“The chancel in connection with St. John’s Church, Launceston, has been finished, and a portion of the service has been conducted in it. The Bishop, it is anticipated, will visit the north in a week or two, when the building will be consecrated. Two handsome stained-glass windows have been erected in the chancel. One is the gift of the late John Cameron, Esq., and represents the Ascension. A half figure of our Saviour is exhibited at the bottom of a centre light, and above that is the Ascension with the words beneath “I go to prepare a place for you.” On either side are the eleven Apostles, looking with wonder and adoration to their ascending Lord. At the top is the figure of a dove. The work does infinite credit to Messrs. Ferguson and Urie, of Melbourne, by whom it was designed and executed. The antique glass – which is a late discovery of the glass used by glass painters in the middle ages – has a very rich although subdued tone, and being heavy in substance gives great additional strength to the window. This contrasts favourably with the smaller window, the resurrection, the gift of the Rev. Dr. Browne, chaplain, in memory of the Venerable Archdeacon Hutchins, the first Archdeacon appointed to the diocese. This window is of common glass, by Headsland [sic: ‘Hedgeland’], of London”.
Seven months after the erection of the window it was subjected to vandalism by boys with slingshots:
“The use of the toy catapult has become a serious nuisance in Town. Schoolboys seem to consider that they have a prescriptive right to do damage to the full extent of the power of the catapult. Whether accidentally or on purpose, the beautiful memorial window in the chancel of St. John’s Church, the gift of the late John Cameron, Esq., has been injured in this way, and ladies and children are daily and hourly subjected to annoyance and danger from the juveniles armed with the catapult. The masters of schools have it in their power to check this nuisance by condemning the use of the catapult in the streets; and the police can also do much to out down this new species of entertainment, so dangerous to persons passing through the streets.”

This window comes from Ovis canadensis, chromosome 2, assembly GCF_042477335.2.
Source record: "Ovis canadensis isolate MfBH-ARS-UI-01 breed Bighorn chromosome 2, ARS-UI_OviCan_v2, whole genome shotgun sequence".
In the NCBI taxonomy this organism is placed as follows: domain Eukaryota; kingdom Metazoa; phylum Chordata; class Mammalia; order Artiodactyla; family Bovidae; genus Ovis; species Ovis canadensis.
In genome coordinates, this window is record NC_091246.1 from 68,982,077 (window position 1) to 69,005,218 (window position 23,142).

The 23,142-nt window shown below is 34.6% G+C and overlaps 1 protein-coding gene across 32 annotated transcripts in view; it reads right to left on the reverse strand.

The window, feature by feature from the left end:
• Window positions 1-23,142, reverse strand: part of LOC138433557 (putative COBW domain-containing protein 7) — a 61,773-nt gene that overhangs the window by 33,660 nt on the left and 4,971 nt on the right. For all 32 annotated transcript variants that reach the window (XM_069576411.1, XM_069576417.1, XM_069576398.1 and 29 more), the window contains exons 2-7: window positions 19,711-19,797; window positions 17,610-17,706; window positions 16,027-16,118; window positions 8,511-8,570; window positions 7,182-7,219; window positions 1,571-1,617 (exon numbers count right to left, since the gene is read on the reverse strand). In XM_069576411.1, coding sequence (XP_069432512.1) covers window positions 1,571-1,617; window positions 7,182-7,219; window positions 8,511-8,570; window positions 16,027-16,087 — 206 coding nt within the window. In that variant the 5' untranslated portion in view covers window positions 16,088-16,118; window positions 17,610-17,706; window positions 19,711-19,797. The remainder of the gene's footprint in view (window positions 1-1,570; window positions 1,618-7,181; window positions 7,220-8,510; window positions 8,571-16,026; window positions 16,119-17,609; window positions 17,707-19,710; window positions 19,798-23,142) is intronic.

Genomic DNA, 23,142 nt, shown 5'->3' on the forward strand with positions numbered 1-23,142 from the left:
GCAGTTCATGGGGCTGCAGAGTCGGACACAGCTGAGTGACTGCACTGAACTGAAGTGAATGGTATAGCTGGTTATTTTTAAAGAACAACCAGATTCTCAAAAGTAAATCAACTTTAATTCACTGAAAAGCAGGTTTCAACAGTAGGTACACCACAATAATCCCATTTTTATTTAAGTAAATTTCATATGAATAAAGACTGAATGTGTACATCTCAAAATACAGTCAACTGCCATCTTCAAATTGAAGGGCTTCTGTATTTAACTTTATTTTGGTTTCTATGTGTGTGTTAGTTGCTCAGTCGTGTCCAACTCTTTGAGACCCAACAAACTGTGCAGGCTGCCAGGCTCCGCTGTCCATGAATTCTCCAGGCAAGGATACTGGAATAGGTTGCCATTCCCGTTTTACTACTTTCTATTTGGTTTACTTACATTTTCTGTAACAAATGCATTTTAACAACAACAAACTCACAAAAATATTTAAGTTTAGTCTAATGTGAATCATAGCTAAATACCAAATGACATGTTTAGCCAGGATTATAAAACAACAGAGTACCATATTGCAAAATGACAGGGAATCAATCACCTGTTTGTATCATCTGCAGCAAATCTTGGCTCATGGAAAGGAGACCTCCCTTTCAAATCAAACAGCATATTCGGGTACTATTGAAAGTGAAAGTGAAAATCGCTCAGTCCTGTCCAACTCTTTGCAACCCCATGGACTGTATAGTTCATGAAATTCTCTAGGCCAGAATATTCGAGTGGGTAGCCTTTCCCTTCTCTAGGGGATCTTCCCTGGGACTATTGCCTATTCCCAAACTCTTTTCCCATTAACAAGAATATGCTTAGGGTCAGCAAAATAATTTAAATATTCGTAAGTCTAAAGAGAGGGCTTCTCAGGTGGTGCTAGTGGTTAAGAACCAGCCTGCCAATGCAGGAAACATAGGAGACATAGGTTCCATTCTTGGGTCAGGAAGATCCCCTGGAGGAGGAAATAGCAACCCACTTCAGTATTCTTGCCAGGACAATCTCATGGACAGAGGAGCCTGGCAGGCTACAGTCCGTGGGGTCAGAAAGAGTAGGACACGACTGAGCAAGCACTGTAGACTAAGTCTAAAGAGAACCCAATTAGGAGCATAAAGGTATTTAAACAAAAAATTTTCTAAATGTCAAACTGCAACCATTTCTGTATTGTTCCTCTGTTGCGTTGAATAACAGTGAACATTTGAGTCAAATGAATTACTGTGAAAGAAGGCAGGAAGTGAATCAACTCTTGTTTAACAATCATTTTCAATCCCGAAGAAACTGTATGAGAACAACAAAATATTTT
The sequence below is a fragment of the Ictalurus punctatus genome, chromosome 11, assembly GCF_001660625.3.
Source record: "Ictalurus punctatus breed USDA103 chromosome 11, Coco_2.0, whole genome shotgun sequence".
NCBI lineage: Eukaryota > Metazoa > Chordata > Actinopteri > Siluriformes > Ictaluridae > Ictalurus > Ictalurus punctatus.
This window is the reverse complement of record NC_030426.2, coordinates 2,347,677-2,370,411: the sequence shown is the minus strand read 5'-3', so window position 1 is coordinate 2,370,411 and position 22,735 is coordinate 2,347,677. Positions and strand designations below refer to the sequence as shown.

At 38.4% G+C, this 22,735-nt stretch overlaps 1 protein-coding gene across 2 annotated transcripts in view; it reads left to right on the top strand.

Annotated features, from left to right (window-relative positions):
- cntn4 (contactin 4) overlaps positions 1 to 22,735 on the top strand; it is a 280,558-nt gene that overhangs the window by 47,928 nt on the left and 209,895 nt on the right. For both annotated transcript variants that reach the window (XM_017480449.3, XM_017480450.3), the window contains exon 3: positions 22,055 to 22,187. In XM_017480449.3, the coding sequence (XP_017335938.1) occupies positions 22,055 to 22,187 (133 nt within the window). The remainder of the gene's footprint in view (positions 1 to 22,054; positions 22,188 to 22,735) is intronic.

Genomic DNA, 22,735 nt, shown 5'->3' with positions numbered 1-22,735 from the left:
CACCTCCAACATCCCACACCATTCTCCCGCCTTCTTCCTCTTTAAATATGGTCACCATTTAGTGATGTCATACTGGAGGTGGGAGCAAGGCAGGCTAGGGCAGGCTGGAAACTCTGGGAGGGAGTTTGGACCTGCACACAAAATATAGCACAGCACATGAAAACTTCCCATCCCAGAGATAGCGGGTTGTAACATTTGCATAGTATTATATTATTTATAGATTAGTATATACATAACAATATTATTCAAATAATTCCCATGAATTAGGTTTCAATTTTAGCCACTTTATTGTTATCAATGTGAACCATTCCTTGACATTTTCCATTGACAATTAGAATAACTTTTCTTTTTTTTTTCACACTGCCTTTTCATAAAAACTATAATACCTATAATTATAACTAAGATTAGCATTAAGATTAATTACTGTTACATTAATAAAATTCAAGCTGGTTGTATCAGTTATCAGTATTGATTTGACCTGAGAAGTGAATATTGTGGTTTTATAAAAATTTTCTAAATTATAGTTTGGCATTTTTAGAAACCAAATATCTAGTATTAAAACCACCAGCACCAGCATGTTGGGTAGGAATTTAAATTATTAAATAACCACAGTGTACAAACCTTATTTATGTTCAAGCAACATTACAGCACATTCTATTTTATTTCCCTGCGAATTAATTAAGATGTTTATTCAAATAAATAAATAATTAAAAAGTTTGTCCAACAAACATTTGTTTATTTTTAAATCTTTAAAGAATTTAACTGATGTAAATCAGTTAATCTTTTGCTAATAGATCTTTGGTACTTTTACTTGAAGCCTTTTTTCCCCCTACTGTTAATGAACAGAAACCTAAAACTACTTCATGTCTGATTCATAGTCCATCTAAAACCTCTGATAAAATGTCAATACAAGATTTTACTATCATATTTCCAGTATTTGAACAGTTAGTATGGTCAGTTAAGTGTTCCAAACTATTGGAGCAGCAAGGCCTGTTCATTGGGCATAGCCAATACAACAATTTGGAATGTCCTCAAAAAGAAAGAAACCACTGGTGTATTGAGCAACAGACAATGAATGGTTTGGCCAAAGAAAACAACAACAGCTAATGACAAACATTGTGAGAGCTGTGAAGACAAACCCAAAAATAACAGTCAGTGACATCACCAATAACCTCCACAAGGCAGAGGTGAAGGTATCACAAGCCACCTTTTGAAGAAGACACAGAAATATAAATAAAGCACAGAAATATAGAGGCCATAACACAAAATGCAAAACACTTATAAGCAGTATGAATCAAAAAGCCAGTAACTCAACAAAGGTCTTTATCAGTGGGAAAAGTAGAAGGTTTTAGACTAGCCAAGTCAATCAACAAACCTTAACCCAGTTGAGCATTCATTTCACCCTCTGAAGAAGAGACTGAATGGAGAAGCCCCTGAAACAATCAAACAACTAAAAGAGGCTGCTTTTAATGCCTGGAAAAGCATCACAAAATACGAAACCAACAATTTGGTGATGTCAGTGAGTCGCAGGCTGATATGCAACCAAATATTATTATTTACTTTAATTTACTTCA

The lower portions of the window show an extensive number of cracks in the small figure of Christ at the bottom of the window, but whether these were a result of the vandalism from more than a century ago is not known.
In September 2015, David Morris, from St John’s, Launceston, provided the following information in regards to the missing three quatrefoils from the window;
“I was reading your article on your website about a window designed and executed by Ferguson & Urie in 1866 for Mr John Cameron’s donation to St John’s Anglican Church in Launceston. In that article you refer to “the missing three quatrefoils depicting the Dove and Apha & Omega” that were part of the original window. I am happily able to report that those “missing” quatrefoils were saved, and are alive and well, and are on display in the same church, St John’s Church in Launceston, in a history display cabinet available to public view, properly labelled. Your article correctly records that these parts did not fit into the clerestory where the rest of the window has been for many years now.” 
Other related posts that mention this window:
 In reference to St David’s Cathedral in Hobart.